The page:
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Top 10 Signs You’re Reading Bad Erotica

February 20, 2015

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Years ago, we popped our sex-writing cherries at Nerve.com, the online magazine about sex that featured impressive original fiction by the likes of Jay McInerney and Rick Moody. As young, naïve, and underpaid Internet employees, one of our duties included trudging through the slush pile—that four-foot-high stack of unsolicited submissions by amateur writers who thought they grasped what Nerve’s “literary smut” was all about.  Alas, they did not. Long before the excessive adverbs of “Fifty Shades of Grey,” we got second-hand embarrassment from poorly written erotica trying so desperately to be compelling lit via Nerve. So we soon developed a battery of criteria to quickly identify the runts. Never again would we struggle for long through prose so cheesy it came with crackers (except if we were having a bad day and needed a good chuckle). Now, neither will you:

  1. The text is sprinkled with “creative” euphemisms for the penis, in particular those that call up manly pursuits such as cars, the great outdoors, or weaponry: lust log, love muscle, rod of steel, love gun, etc. Bonus negative points if the adjectives “engorged,” “pulsing,” “throbbing,” or “glistening” appear before such synonyms.
  2. Meanwhile, the word “pussy” is used exclusively and without restraint.
  3. She’s running her fingers through his waist-length locks.
  4. He has a 13-inch penis (and it’s not Sci-fi erotica).
  5. It’s Sci-fi erotica.
  6. “Come” is spelled with a “u” and no “e.”
  7. You note excessive use of fire imagery, as in: “The candles flickered and the fireplace roared as he stoked the flames of her burning desire with his fireman’s pole until she was so hot and bothered, the fire alarm rang and the sprinklers busted a nut all over their smoldering lust.”
  8. It reminds you to make an appointment with your urologist/gynecologist.
  9. It contains at least one metaphor or simile that tries a little too hard, such as: “His hands roamed like blind rattlesnakes searching for shelter in a dark, moist cave,” or “Her love juice was the finest wine he had ever tasted, the ambrosia of the gods, the center of a Cadbury’s Creme Egg.”
  10. She has an orgasm just from giving a blowjob.

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The 8 New Habits of the Modern Single

February 19, 2015

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by Stephanie Castillo for YourTango  |  photo via flickr

Match.com’s latest survey reveals new dating rituals and rules for today’s modern single.

Bad news bears, singles: Match.com has released the results of a new survey that shows that dating rules and habits have changed. Again. But even though the playing field has become a bit of uncharted territory, some traditional dating dos and dont’s still apply.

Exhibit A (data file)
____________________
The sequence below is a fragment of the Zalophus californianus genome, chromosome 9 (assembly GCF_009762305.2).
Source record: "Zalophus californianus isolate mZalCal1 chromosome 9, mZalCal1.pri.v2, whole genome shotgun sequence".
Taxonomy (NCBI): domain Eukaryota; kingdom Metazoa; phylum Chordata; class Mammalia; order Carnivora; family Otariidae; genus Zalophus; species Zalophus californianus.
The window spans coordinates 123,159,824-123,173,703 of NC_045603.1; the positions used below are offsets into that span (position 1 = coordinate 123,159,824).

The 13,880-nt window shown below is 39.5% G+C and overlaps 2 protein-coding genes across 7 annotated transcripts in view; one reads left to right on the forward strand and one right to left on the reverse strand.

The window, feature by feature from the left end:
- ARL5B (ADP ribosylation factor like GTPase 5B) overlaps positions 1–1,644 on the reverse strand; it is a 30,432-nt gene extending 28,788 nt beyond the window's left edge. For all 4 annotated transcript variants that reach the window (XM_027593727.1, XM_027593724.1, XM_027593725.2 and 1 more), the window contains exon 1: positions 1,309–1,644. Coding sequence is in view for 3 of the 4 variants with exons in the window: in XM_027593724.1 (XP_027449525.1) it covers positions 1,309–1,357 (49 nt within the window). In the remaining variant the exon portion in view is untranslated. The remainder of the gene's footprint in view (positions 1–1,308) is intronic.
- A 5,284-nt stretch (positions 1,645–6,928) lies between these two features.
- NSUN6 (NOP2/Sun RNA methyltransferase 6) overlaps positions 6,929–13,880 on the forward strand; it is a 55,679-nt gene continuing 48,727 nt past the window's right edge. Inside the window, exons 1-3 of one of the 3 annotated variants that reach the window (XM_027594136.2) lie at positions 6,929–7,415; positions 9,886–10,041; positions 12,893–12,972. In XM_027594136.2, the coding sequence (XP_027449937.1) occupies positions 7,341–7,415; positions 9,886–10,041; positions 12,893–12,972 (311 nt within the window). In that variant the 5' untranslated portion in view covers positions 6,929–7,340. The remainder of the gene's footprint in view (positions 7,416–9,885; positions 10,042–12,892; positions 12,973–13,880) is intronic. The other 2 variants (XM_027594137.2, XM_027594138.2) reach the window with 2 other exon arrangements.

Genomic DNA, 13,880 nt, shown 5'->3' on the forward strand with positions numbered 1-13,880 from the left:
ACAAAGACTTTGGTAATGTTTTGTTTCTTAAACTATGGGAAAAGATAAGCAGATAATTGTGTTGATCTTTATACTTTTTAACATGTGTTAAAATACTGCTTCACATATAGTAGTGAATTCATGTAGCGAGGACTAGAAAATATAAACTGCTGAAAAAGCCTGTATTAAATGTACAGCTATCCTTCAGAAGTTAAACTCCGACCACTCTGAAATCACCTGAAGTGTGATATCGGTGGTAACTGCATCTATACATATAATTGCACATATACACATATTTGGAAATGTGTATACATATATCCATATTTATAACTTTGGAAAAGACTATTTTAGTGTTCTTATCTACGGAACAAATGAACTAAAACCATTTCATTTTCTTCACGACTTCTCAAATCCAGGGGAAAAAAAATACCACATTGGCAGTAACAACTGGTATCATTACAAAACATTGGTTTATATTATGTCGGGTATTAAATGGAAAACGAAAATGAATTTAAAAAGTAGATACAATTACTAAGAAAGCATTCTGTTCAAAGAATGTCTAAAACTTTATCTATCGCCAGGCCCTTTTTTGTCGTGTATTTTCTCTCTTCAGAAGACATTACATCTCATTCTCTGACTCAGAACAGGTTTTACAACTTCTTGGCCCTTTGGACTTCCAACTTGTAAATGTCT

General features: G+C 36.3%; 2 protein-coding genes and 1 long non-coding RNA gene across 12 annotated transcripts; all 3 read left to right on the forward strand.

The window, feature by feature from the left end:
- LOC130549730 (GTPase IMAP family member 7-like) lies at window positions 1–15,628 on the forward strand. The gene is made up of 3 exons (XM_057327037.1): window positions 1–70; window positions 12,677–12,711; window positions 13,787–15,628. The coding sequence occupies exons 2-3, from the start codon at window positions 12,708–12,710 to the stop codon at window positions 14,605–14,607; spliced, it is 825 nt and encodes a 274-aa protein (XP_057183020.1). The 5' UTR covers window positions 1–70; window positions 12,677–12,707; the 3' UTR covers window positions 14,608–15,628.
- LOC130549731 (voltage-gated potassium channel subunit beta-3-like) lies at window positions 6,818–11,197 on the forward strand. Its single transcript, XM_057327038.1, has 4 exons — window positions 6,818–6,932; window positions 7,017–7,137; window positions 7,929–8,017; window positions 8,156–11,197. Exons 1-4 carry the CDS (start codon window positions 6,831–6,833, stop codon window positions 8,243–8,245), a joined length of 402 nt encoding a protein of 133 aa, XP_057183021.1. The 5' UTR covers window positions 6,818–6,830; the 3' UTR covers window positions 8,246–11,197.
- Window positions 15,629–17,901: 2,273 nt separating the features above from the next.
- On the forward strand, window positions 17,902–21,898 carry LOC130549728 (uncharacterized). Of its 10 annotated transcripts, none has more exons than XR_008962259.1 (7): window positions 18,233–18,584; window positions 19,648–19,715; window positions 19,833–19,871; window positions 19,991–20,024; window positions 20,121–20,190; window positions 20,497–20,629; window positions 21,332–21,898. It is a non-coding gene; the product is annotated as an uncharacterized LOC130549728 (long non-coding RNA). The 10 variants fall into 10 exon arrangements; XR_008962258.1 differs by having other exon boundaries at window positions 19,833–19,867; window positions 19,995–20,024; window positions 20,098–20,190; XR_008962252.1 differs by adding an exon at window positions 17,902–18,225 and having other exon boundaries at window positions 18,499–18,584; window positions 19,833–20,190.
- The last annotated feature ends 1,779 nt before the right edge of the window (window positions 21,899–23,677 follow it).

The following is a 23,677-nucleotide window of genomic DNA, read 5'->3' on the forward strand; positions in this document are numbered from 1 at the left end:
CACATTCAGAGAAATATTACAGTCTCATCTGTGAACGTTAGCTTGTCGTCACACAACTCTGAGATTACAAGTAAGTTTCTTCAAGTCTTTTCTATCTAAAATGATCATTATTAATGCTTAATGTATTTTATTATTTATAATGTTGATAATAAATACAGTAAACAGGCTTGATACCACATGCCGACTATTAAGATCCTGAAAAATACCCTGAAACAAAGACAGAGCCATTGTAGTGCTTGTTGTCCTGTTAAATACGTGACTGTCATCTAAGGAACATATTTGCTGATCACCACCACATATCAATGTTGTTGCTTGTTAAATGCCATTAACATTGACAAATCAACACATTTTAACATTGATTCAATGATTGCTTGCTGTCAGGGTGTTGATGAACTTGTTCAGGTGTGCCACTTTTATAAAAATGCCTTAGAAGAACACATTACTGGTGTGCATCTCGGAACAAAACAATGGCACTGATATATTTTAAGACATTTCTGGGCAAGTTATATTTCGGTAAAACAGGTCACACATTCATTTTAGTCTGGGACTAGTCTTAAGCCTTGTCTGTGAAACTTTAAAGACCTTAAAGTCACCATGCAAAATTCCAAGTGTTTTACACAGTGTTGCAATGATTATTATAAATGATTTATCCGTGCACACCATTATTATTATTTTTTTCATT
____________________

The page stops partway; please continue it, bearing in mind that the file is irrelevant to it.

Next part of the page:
“It’s important for singles to know that the dating rules have changed,” says Whitney Casey, relationship expert for Match.com. “This study finds that dating behaviors drastically differ between the ages. Younger singles are more likely to friend their date on Facebook, communicate by text after a date, and be evasive about their availability if they’re not interested in a second date. Whereas older singles are more cautious when it comes to dating in the digital era.”

That said, here are the eight dating habits — new and old — you need to know about.

1. He asks, he OR she pays. The one traditional dating ”do” that still stands is the general belief men are supposed to make the first move. However, Match.com found 41% of women would offer to pick up the check on a first date. You hear that guys? If you ask us out for dinner, we might just foot the bill.

2. All it takes is 15 minutes to determine if you have chemistry. Thirty-one percent of both men and women agree that 15 minutes of a date is all it takes to decide. Worried your next date will bail if he’s not into you? Don’t, because Match.com found only 12 percent of singles would actually leave before the night was over.

3. Honesty is (still) the best policy. Not enjoying your time out with what’s his name? Tell him. The survey found 52 percent of singles think it’s best to politely tell your date if you’re not interested – and we agree. Neither party gets anything out of being dishonest and you never know when you’ll run into him or her again later in life. Remember: manners matter.